Disclaimer advisor: I would never try to hack or steal anything from anyone. My intentions in this example is only to show how vulnerable you can be when a service provider doesn’t care about your personal information safety. This is the first and only so-called activation link I’ve clicked that did not belong to me. When I went through with this example, I was scared how easy it was and it was only one of potentially many examples I could do. I had to censor the names, details, URLs to protect the innocent.

1. You register on a website, by filling out your personal details. Potentially information like full name, home address, phone number and finally your password. Which you probably used before on another website as well.

2. This is where things get’s problematic, I own the email address that the user supplied. If I where an evil system administrator, I could potentially steal this email as it hits the servers. There are many ways I could potentially get hold of the specific email or the users email account. Do never presume that your emails are secure.

3. Someone receives your confirmation email about your account. Sometimes this email contains the original password in clear-text. Sometimes it require you to activate the account to “prove” that you are the owner of the email account.


4. After clicking the activation link, I come to the website. Some services actually automatically log you in at this step. This service did not, so I had to use the “recover my password” functionality.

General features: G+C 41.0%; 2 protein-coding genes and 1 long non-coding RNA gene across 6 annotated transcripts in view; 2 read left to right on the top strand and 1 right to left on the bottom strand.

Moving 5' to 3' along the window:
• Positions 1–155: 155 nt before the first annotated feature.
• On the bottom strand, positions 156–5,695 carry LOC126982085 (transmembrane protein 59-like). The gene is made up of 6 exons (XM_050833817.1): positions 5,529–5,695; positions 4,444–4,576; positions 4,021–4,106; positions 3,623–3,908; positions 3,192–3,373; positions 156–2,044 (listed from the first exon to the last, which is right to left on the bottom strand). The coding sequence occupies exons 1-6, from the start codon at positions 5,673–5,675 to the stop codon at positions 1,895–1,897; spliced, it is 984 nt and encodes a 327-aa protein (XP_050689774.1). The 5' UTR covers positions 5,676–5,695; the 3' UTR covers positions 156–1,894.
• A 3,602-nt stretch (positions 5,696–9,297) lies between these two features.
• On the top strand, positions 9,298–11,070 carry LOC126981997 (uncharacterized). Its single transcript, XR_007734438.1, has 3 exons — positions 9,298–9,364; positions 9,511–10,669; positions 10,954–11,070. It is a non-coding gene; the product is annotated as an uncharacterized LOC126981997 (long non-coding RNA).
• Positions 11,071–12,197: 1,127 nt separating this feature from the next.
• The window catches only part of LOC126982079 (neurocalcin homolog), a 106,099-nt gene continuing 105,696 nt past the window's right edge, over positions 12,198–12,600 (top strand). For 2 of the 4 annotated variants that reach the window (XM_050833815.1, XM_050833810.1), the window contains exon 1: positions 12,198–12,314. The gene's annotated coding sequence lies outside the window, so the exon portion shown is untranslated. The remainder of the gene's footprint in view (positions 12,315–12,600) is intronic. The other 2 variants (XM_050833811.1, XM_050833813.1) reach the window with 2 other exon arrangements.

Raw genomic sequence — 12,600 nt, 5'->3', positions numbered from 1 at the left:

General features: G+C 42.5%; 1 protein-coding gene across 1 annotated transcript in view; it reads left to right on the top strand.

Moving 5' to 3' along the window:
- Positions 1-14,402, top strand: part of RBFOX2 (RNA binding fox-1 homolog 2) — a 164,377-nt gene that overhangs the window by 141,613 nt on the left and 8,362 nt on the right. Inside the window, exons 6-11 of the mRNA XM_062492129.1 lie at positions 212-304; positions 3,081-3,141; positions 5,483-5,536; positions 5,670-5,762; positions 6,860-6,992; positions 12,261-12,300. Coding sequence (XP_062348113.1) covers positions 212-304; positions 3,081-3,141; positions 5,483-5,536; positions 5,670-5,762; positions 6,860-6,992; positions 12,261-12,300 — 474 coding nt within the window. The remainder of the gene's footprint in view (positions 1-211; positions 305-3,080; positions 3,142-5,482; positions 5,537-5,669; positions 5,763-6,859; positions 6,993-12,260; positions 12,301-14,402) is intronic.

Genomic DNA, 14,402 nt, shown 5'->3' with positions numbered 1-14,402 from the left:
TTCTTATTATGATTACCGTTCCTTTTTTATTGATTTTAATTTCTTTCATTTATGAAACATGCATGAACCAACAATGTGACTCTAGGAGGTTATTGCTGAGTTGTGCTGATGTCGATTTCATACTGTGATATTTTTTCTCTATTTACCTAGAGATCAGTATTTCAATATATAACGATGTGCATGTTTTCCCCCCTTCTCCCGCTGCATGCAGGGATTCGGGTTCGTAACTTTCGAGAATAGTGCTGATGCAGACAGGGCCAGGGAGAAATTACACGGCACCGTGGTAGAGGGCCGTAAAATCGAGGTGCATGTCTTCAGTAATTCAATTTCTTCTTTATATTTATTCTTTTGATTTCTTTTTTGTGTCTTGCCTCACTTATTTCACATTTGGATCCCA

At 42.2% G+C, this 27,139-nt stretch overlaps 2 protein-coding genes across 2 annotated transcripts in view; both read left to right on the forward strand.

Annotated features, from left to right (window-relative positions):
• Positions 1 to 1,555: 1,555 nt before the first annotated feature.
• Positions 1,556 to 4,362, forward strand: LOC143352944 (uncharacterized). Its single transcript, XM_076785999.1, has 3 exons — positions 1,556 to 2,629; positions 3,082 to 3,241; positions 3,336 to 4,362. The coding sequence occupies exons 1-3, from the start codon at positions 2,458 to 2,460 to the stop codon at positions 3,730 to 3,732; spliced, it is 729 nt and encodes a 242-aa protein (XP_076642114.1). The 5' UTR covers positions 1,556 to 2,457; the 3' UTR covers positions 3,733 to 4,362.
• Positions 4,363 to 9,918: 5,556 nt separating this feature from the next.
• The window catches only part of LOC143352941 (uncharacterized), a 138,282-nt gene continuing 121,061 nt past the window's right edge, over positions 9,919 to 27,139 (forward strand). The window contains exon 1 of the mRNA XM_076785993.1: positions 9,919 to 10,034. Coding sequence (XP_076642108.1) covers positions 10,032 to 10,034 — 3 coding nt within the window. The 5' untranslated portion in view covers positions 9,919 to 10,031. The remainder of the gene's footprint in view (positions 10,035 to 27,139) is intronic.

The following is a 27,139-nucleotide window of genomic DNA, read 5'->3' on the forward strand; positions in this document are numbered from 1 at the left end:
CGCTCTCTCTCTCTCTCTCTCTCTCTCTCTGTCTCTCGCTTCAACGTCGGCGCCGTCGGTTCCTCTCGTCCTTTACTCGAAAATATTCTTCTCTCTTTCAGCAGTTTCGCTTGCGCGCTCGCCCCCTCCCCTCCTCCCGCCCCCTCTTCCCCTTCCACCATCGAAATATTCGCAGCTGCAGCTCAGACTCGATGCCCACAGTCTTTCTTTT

5. I then receive email with a password. Some service will NEVER expose your original password, which is what they never should. When you forget your password, a service should return you an auto generated password. The service in question, returned me the original password that another person had used.


6. Login to the website and check out the users profile too see if there is any interesting information. What I got from this service was full name, birth date, phone number and at the end, there is a empty field for bank account number.


7. I was surprised to see there is a password and confirm password text field on the user profile page. It made me think that possibly the website renders it’s users passwords in the HTML source. And surely they did.


8. I know have this individuals full personalia. Since I have the persons phone number, I can validate that everything is correct, and it is. There are so many ways one can utilize this type of information. The person had an income of approx. $53,000 in 2007, thanks to the public Norwegian tax lists. I know what interests he has and what he looks like, from his Facebook profile photo.

9. I’m not going to take this any further, what I potentially could do is to login to the individual’s Facebook account, as he is probably using the same password there…

Example Conclusions

The scary part of this whole example is that this was done using an online auction website, which probably have a lot of traffic and users. There are just so many security mistakes done on this example that I’m not believing it. They handle VISA and MasterCard transaction, they don’t use HTTPS/SSL for anything. They have probably outsourced the VISA/MasterCard transactions, I hope.

Can you consider what would happen if their database was stolen, with all this information available for all their customers?

Clear Text Passwords

This is the most common mistake made by developers, and it amazes me that there are services out there that still relies on storing your password in clear text. Let me illustrate how this works.